At the same time the beginnings of mass immigration into the UK also began to impact upon parents, families, extended communities and society. As the immigrants were regarded as being in more 'need' of homes than local families, then they went to the top of the housing list and took over the social housing stocks.

To quote page 48 of the New East End " This modernisation of welfare resulted in a system different both in its ethos and its implications from that operating in the early post-war period. Ideas about welfare as an insurance principle or commonly owned and shared pool which was simply administered by the state, started to give way to a view of the state as a powerful and benevolent agent for engineering social change by meeting personal needs in a manner compatible with universal and progressive social justice. It took control of citizenship benefits away from the local community, and underlined the power of state experts and bureaucrats to define acceptable rules and objectives. No longer would it be possible to work your way by patience and good behaviour to the head of the queue; a set of central and variable rules, dominated by the absolute requirement to house the homeless, would override your claim. The squatting movement rode confidently on this new wave of policymaking, against increasingly bitter white local sentiments. It was also a shift which boosted the cause of minorities. Immigrant groups had been served badly by traditional community-based welfare, but under the new system they could expect to move to the top of the list if they were able to demonstrate the greatest deprivation and need. The weight given to the homeless principle quickly opened up the East End to settlement by outsiders and loss of control ".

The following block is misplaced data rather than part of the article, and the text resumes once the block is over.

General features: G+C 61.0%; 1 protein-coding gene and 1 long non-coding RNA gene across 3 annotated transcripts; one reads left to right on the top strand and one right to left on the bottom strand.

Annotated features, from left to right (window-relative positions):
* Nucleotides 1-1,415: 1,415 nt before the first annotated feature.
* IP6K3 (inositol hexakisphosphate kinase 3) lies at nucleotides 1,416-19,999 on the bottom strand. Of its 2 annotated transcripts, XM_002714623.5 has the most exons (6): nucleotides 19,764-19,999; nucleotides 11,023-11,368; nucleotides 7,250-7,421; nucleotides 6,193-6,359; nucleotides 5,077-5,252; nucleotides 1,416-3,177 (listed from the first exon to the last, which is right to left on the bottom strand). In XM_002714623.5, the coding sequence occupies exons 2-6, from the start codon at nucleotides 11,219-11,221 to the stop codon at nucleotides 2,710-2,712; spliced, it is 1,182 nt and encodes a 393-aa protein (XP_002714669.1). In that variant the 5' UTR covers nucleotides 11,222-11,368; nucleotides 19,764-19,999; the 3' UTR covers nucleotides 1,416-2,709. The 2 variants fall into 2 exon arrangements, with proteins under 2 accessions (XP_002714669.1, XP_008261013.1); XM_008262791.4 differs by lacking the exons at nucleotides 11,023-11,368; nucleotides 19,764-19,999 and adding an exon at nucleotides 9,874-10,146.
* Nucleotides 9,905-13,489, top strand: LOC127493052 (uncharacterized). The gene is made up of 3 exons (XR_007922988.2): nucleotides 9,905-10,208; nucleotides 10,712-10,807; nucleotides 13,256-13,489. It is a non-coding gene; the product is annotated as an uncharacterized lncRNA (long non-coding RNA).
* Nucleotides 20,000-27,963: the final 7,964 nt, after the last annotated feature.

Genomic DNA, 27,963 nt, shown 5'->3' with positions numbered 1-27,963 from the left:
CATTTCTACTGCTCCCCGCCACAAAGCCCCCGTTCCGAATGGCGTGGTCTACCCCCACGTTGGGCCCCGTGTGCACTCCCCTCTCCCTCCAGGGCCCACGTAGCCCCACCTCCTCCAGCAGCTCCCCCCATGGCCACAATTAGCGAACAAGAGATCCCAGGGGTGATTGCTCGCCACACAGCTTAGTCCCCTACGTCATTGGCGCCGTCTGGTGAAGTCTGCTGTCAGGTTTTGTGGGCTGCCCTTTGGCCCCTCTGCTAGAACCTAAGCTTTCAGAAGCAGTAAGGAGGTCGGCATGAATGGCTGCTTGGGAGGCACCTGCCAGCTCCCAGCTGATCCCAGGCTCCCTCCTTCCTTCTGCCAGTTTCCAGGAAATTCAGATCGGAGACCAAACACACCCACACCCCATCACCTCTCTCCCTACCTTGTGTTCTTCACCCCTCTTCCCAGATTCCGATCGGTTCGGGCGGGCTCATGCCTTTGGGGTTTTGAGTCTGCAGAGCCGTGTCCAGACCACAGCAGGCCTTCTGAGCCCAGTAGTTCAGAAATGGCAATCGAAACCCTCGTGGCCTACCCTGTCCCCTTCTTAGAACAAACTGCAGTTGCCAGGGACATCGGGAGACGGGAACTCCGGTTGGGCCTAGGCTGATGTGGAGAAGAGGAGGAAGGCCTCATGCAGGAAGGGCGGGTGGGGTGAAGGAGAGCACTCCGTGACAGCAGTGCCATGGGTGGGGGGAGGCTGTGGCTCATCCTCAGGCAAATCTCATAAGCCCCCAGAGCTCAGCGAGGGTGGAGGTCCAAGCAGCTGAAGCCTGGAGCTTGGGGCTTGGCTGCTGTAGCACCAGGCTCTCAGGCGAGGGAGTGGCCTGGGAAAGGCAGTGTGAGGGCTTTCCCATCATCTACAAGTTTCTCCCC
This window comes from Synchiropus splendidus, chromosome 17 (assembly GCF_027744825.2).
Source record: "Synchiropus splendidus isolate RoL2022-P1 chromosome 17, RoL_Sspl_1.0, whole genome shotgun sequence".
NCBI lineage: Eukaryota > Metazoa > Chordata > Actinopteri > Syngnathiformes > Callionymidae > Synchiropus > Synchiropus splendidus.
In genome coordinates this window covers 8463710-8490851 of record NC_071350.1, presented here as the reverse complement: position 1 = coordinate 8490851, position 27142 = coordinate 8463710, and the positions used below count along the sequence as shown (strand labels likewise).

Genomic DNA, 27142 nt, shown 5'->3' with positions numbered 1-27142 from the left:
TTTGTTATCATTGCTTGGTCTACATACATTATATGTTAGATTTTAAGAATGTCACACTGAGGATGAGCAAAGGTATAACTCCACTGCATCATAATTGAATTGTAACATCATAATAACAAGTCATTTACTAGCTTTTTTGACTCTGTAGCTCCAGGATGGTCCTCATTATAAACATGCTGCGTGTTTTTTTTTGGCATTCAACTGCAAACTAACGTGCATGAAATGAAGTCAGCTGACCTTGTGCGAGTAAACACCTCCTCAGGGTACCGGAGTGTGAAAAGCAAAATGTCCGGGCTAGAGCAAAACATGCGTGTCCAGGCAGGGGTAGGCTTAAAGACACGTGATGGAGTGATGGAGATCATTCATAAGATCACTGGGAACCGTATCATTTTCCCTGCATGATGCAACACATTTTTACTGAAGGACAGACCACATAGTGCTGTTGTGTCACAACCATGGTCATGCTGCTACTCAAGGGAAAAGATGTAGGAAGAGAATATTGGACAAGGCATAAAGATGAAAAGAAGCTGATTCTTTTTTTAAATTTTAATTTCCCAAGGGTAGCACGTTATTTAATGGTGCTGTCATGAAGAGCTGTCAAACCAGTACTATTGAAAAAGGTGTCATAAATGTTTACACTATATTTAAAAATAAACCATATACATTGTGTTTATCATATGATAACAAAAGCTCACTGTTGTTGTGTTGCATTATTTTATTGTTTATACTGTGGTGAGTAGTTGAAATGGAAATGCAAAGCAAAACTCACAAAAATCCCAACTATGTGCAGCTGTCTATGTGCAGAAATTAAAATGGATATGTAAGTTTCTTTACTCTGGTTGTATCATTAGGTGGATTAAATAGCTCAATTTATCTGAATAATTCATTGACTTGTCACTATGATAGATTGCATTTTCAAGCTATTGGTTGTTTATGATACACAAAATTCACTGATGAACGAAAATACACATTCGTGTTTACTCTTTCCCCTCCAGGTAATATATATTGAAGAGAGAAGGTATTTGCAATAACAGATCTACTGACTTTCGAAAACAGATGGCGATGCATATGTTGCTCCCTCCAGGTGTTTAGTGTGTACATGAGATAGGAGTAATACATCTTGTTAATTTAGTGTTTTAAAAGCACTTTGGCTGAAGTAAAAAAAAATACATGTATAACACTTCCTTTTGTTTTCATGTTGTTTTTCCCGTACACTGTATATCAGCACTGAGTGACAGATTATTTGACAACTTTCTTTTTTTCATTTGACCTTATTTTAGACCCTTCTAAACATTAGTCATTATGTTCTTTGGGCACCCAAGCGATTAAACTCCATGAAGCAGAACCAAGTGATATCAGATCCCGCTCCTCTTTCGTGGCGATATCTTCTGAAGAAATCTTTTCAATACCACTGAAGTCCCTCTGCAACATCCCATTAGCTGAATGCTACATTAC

Successive British governments took the decision to place the interests of the immigrants before that of the indigenous British people. Regardless of the individual, family, community and social impact of their policies of dismantling and destroying all community connections between parents and families and communities, successive governments ploughed on with their policies of destroying communities and fracturing society.